Living and working in London it’s easy to walk past an area or building and not realise its history or what it contains, and thus to miss a hidden gem. This realisation came to me recently after undertaking a walking tour of Waterloo Station and its environs (Behind the termini: wonderful Waterloo) and listening to a talk on The Society Of Friends library and archive collection.
I’ve commuted daily in and out of Waterloo for some 20 years now, but I wasn’t aware there had been seven stations there at one time, and one of them was the Station of the Dead. I also didn’t know that under the tracks on Leake Street is a public graffiti tunnel initially created during the ‘Cans Festival’ organised by Banksy in May 2008. I’m looking forward to doing some of the other behind the termini tours in this programme, led by Rachel Kolsky, to learn more about our major London stations.
Gresham College is running a series of lectures entitled ‘Special Collections’ focussing on some of the hidden gems of interesting and unique collections in London. The series covers eight very different collections ranging from Lambeth Palace’s library to the collection of anatomy at St Bartholomew’s hospital. All the lectures are free to attend, and the college makes transcripts and recordings of the talks available on their website. Here’s a list of the collections covered in this series:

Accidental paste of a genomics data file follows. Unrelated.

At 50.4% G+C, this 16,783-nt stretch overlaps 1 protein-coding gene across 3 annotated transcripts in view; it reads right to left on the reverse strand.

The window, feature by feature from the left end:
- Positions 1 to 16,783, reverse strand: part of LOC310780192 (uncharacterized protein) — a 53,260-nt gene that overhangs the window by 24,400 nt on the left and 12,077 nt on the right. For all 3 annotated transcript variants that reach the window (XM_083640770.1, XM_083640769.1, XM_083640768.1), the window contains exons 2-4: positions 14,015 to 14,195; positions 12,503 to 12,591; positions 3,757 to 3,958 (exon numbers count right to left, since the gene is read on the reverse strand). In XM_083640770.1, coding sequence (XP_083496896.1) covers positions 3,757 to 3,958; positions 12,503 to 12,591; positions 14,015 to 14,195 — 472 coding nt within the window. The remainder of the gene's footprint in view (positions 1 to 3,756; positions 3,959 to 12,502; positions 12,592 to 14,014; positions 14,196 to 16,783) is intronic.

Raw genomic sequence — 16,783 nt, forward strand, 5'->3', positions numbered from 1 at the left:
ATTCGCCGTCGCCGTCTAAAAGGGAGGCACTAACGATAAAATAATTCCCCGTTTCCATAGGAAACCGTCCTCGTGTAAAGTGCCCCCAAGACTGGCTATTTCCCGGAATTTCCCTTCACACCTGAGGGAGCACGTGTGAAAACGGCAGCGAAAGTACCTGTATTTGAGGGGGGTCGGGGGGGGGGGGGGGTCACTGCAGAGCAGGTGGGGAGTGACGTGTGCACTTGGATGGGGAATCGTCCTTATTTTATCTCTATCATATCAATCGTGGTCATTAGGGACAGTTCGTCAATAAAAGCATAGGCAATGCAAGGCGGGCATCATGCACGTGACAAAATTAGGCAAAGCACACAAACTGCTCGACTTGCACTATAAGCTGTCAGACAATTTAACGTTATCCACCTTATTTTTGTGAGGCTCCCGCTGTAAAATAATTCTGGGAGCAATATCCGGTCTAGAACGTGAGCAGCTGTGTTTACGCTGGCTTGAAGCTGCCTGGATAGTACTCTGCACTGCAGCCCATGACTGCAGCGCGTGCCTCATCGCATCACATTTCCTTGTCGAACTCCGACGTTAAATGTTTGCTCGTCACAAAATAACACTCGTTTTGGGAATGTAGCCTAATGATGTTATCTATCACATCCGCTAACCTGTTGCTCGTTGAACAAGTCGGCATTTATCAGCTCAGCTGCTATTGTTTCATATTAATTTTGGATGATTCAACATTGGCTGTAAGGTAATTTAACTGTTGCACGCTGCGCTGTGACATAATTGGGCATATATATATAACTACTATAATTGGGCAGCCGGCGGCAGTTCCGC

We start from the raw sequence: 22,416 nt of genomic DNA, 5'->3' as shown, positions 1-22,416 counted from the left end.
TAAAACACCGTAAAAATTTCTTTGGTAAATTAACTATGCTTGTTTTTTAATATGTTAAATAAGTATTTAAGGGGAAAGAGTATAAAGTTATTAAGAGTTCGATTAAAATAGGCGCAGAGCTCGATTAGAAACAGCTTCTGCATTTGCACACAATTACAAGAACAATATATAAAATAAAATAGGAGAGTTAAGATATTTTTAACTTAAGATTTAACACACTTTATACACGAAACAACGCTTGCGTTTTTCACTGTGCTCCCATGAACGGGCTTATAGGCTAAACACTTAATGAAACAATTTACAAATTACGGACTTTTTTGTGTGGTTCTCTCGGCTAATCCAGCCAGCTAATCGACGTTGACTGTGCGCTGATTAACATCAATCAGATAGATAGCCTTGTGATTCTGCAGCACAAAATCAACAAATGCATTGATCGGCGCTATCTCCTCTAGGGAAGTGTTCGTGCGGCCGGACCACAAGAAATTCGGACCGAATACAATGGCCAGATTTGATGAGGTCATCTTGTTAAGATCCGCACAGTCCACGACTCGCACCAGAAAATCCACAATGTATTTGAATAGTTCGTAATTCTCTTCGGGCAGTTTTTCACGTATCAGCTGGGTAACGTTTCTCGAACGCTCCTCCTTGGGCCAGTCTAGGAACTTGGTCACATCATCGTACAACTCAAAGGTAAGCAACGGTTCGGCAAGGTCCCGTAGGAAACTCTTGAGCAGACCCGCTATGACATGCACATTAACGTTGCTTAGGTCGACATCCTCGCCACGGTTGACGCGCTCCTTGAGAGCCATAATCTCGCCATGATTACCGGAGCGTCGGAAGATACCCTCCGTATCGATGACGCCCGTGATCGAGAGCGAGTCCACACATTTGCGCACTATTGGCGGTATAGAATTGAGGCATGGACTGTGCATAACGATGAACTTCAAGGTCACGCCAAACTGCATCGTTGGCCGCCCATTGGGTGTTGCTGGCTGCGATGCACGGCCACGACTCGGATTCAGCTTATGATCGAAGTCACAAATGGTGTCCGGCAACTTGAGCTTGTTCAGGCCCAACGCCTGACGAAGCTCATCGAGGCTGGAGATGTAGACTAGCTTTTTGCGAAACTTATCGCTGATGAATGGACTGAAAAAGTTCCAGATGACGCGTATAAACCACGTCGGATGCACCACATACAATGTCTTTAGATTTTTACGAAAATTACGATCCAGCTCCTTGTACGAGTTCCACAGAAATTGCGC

Anatomy Museums (September 2012)
The Guildhall Library (October 2012)
British Architectural Library, RIBA (November 2012)
The Library and Archives of the Society of Friends (January 2013)
New Scotland Yard Crime Museum (April 2013)
Lambeth Palace (March 2013)
St. Paul’s Cathedral (June 2013)
David Blake, Head of Libraries and Archives at The Society of Friends, gave an interesting and engaging talk on the history of the Quakers and illustrated it with materials held by the Library. I was impressed the Library was founded in August 1673 and that early on it was decided that it should acquire two copies of everything written by Quakers; plus one copy of everything written in opposition to them, the ‘adverse collection’. In the early 1700s the Society was thinking about disaster planning with the purchase of bags to carry materials out of the building in case of fire. Further inventiveness was displayed by the provision of a card catalogue on wheels which could be put away in the strongroom overnight as until 1926 there was no permanent reading room at the Society. This all changed in 1926 with the move to Friends House, opposite Euston Station where the Library is now. Amongst the hidden gems in the collection are the Nobel Peace Prize medal awarded in 1947 and the Winchester Whisperer, a clandestine newsletter produced by conscientious objectors in Winchester Prison, written on toilet paper.